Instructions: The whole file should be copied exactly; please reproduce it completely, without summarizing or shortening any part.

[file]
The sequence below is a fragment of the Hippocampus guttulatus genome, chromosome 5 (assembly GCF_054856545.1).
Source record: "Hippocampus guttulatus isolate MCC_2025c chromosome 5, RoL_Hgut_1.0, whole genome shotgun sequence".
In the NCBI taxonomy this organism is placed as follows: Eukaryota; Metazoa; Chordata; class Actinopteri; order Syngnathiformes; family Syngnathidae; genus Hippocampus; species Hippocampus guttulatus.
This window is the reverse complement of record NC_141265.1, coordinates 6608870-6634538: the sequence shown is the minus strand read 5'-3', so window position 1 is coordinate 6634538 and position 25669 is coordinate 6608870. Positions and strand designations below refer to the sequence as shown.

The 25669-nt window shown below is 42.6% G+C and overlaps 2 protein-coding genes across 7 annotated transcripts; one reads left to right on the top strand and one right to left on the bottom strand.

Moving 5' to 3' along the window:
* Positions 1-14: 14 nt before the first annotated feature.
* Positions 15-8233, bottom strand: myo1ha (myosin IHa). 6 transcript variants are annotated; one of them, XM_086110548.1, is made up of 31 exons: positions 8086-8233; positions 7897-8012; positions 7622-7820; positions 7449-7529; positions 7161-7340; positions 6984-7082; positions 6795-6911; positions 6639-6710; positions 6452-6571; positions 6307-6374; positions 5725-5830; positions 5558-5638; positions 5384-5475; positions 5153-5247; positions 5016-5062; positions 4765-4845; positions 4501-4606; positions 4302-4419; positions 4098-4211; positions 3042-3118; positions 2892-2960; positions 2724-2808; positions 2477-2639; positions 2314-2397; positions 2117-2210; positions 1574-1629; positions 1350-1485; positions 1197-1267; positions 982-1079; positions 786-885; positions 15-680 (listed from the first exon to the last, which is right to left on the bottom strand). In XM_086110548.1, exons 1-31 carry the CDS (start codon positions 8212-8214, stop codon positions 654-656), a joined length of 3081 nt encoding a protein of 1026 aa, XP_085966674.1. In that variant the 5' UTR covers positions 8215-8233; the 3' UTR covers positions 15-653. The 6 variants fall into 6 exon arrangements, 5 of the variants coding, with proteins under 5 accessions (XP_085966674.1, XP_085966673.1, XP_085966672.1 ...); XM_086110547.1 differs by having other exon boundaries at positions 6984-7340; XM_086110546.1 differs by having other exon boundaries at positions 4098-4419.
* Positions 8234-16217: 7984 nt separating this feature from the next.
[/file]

The sequence below is a fragment of the Hippocampus guttulatus genome, chromosome 5 (assembly GCF_054856545.1).
Source record: "Hippocampus guttulatus isolate MCC_2025c chromosome 5, RoL_Hgut_1.0, whole genome shotgun sequence".
In the NCBI taxonomy this organism is placed as follows: Eukaryota; Metazoa; Chordata; class Actinopteri; order Syngnathiformes; family Syngnathidae; genus Hippocampus; species Hippocampus guttulatus.
This window is the reverse complement of record NC_141265.1, coordinates 6608870-6634538: the sequence shown is the minus strand read 5'-3', so window position 1 is coordinate 6634538 and position 25669 is coordinate 6608870. Positions and strand designations below refer to the sequence as shown.

The 25669-nt window shown below is 42.6% G+C and overlaps 2 protein-coding genes across 7 annotated transcripts; one reads left to right on the top strand and one right to left on the bottom strand.

Moving 5' to 3' along the window:
* Positions 1-14: 14 nt before the first annotated feature.
* Positions 15-8233, bottom strand: myo1ha (myosin IHa). 6 transcript variants are annotated; one of them, XM_086110548.1, is made up of 31 exons: positions 8086-8233; positions 7897-8012; positions 7622-7820; positions 7449-7529; positions 7161-7340; positions 6984-7082; positions 6795-6911; positions 6639-6710; positions 6452-6571; positions 6307-6374; positions 5725-5830; positions 5558-5638; positions 5384-5475; positions 5153-5247; positions 5016-5062; positions 4765-4845; positions 4501-4606; positions 4302-4419; positions 4098-4211; positions 3042-3118; positions 2892-2960; positions 2724-2808; positions 2477-2639; positions 2314-2397; positions 2117-2210; positions 1574-1629; positions 1350-1485; positions 1197-1267; positions 982-1079; positions 786-885; positions 15-680 (listed from the first exon to the last, which is right to left on the bottom strand). In XM_086110548.1, exons 1-31 carry the CDS (start codon positions 8212-8214, stop codon positions 654-656), a joined length of 3081 nt encoding a protein of 1026 aa, XP_085966674.1. In that variant the 5' UTR covers positions 8215-8233; the 3' UTR covers positions 15-653. The 6 variants fall into 6 exon arrangements, 5 of the variants coding, with proteins under 5 accessions (XP_085966674.1, XP_085966673.1, XP_085966672.1 ...); XM_086110547.1 differs by having other exon boundaries at positions 6984-7340; XM_086110546.1 differs by having other exon boundaries at positions 4098-4419.
* Positions 8234-16217: 7984 nt separating this feature from the next.